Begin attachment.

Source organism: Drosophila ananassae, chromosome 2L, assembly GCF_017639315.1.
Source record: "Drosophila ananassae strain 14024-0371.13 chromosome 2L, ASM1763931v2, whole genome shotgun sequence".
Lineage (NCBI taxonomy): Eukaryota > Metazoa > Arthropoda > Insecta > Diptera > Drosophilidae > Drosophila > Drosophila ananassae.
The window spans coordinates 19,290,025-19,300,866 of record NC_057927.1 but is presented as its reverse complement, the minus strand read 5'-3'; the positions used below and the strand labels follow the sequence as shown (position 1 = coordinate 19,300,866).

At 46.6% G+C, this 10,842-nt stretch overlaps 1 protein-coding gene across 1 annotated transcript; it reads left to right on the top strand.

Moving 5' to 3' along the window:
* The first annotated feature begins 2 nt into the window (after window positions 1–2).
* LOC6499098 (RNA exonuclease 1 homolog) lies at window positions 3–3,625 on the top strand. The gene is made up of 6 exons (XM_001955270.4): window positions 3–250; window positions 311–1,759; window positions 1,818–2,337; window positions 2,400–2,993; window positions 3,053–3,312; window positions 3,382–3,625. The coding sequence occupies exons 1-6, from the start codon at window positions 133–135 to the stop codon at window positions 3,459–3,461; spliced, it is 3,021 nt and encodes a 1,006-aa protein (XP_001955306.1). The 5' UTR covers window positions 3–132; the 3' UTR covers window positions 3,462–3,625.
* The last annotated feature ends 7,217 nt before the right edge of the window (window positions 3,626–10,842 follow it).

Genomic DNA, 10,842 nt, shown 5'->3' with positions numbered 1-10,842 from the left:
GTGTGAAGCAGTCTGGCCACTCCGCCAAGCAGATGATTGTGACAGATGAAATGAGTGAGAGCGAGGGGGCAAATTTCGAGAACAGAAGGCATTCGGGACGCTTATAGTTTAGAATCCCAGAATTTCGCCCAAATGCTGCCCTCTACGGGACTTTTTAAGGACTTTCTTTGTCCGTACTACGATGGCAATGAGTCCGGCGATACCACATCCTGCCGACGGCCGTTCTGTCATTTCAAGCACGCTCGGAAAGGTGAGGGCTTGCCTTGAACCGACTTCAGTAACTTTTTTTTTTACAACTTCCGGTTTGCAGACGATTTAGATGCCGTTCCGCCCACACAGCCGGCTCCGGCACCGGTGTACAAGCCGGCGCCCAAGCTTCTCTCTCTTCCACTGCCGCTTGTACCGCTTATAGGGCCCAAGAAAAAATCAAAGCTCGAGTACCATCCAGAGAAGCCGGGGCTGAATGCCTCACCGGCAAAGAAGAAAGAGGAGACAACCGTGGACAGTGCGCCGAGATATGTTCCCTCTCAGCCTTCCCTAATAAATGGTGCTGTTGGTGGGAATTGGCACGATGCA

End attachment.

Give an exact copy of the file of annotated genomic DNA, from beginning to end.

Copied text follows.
Source organism: Drosophila ananassae, chromosome 2L, assembly GCF_017639315.1.
Source record: "Drosophila ananassae strain 14024-0371.13 chromosome 2L, ASM1763931v2, whole genome shotgun sequence".
Lineage (NCBI taxonomy): Eukaryota > Metazoa > Arthropoda > Insecta > Diptera > Drosophilidae > Drosophila > Drosophila ananassae.
The window spans coordinates 19,290,025-19,300,866 of record NC_057927.1 but is presented as its reverse complement, the minus strand read 5'-3'; the positions used below and the strand labels follow the sequence as shown (position 1 = coordinate 19,300,866).

At 46.6% G+C, this 10,842-nt stretch overlaps 1 protein-coding gene across 1 annotated transcript; it reads left to right on the top strand.

Moving 5' to 3' along the window:
* The first annotated feature begins 2 nt into the window (after window positions 1–2).
* LOC6499098 (RNA exonuclease 1 homolog) lies at window positions 3–3,625 on the top strand. The gene is made up of 6 exons (XM_001955270.4): window positions 3–250; window positions 311–1,759; window positions 1,818–2,337; window positions 2,400–2,993; window positions 3,053–3,312; window positions 3,382–3,625. The coding sequence occupies exons 1-6, from the start codon at window positions 133–135 to the stop codon at window positions 3,459–3,461; spliced, it is 3,021 nt and encodes a 1,006-aa protein (XP_001955306.1). The 5' UTR covers window positions 3–132; the 3' UTR covers window positions 3,462–3,625.
* The last annotated feature ends 7,217 nt before the right edge of the window (window positions 3,626–10,842 follow it).

Genomic DNA, 10,842 nt, shown 5'->3' with positions numbered 1-10,842 from the left:
GTGTGAAGCAGTCTGGCCACTCCGCCAAGCAGATGATTGTGACAGATGAAATGAGTGAGAGCGAGGGGGCAAATTTCGAGAACAGAAGGCATTCGGGACGCTTATAGTTTAGAATCCCAGAATTTCGCCCAAATGCTGCCCTCTACGGGACTTTTTAAGGACTTTCTTTGTCCGTACTACGATGGCAATGAGTCCGGCGATACCACATCCTGCCGACGGCCGTTCTGTCATTTCAAGCACGCTCGGAAAGGTGAGGGCTTGCCTTGAACCGACTTCAGTAACTTTTTTTTTTACAACTTCCGGTTTGCAGACGATTTAGATGCCGTTCCGCCCACACAGCCGGCTCCGGCACCGGTGTACAAGCCGGCGCCCAAGCTTCTCTCTCTTCCACTGCCGCTTGTACCGCTTATAGGGCCCAAGAAAAAATCAAAGCTCGAGTACCATCCAGAGAAGCCGGGGCTGAATGCCTCACCGGCAAAGAAGAAAGAGGAGACAACCGTGGACAGTGCGCCGAGATATGTTCCCTCTCAGCCTTCCCTAATAAATGGTGCTGTTGGTGGGAATTGGCACGATGCA